Sing It Loud: Chicago Aag

Chicago Aag fuses a love of music with a love of South Asian culture
A group of students, the members of Chicago Aag, gathered together in a room with white walls and a brown chalkboard on the left side of the image
Photo by: 
Zola Yi, College Visual Media Editor, Class of 2020
We loved singing, but we also liked being able to be in touch with our roots. So we thought, a South Asian a cappella group would be a good way to combine these things.
Maheema Haque
President of Aag, Class of 2017

A cappella is a quintessential College tradition. Meaning “in the style of the chapel” in Italian, a cappella music is sung without accompaniment—it's vocals only. The style dates back to the early 20th century on American college campuses, and has recently become more popular due to shows like The Sing-Off and Glee and movies like Pitch Perfect. UChicago currently has eight a cappella groups: five co-ed, two all-women, and one all-men; the first founded in 1989 and the most recent founded in 2014. These groups perform a variety of genres, and they represent a variety of faiths and interests. This series, Sing It Loud, highlights the a cappella groups and their members that dedicate their time and energy to making beautiful music on campus.

Name: Chicago Aag

Genre: South Asian/Fusion

Established: 2014

President: Maheema Haque

Where they can be heard: Bartlett Trophy Lounge on Sundays and Cobb Lecture Hall on Thursdays

Most memorable arrangements: Badtameez Dill ft Voices in Your Head (Maheema Haque), Channa Mereya/Let Me Love You (Anirudh Pennathur), Saibo/How to Love (Ananya Jalan)

How to get involved: The next round of auditions will be during the first week of next Autumn Quarter.

Chicago Aag is the newest of UChicago’s eight a cappella groups, bringing with it both South Asian styles and Western Fusion. "Aag," which means fire in Hindi, speaks to the energy its members bring to its sound as well as a subtle homage to the city of Chicago. According to second-year Anirudh Pennathur, Chicago Aag’s financial director, the group’s name captures its essence, “We just want to be a very dynamic presence on campus and in the South Asian a cappella circuit in general.”

Fourth-year and current president Maheema Haque founded Chicago Aag three years ago with two of her friends, after noticing the demand on campus for a group like it. “There were a lot of really talented South Asian singers on campus, but they didn't really fit into the niche of a cappella,” she said, “We all loved A cappella music, we loved singing, but we also liked being able to be in touch with our roots. So we thought, a South Asian a cappella group would be a good way to combine these things.”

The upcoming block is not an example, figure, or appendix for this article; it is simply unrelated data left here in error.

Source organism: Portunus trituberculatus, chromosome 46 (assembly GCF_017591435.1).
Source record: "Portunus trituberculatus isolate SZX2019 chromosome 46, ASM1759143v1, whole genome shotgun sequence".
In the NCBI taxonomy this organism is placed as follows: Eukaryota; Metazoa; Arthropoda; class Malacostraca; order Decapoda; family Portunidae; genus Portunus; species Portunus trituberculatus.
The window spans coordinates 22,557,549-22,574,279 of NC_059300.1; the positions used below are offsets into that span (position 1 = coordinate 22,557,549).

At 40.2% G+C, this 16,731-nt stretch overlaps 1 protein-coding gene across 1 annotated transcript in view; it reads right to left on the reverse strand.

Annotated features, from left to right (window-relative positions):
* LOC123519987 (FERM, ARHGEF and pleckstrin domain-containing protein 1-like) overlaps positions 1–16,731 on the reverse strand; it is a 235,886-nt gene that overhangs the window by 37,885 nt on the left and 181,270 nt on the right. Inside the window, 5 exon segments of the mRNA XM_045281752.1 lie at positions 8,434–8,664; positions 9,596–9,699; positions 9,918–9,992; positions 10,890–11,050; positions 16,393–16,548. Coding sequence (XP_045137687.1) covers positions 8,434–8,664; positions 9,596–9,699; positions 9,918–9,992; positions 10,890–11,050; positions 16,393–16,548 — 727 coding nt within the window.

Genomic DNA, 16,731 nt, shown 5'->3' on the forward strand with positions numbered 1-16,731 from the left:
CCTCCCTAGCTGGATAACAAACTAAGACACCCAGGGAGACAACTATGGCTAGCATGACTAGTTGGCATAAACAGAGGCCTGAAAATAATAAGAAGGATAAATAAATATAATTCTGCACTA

Chicago Aag has performed at various campus events, most recently at the SASA Channel, the South Asian Students Association’s 30th annual cultural show, and at UIC. Although they don’t perform competitively right now, they recently traveled for the first time to participate in a South Asian performing arts showcase at John Hopkins University.

Even though South Asian a cappella has only recently come to UChicago, the genre has been a force on American college campuses for a while. Outside of a cappella, South Asian music as a whole has become a global force in music, inspiring an entire movie industry. It’s a diverse genre as well with great variation in musical styles across regions.  “It's a completely different kind of music as compared to any of the other a cappella groups that are currently on campus,” said second-year Ananya Jalan, Chicago Aag’s Social Media and Marketing Chair.

While Chicago Aag values South Asian music, fusing it with other styles of music brings a new dynamic to its style. For many students in Chicago Aag, the fusion arrangements bring together their love for each kind of music. “It's just kind of interesting to see musical similarities between modern day US pop music, and the South Asian styles that we have,” Pennathur said.

For many of Chicago Aag’s members, performing with the group has shaped their college experience by adding to their education and being both a motivator and a form of stress relief. “It has helped me become a leader,” said Haque, “which is going to be very important for me going forward; but it's also given me another family, which I wasn't expecting.”

Aag plans to enter more national showcases and break into the competition circuit. They’re also considering recording a few singles. Catch their next performance later this quarter and peak into one of their rehearsals below:

 

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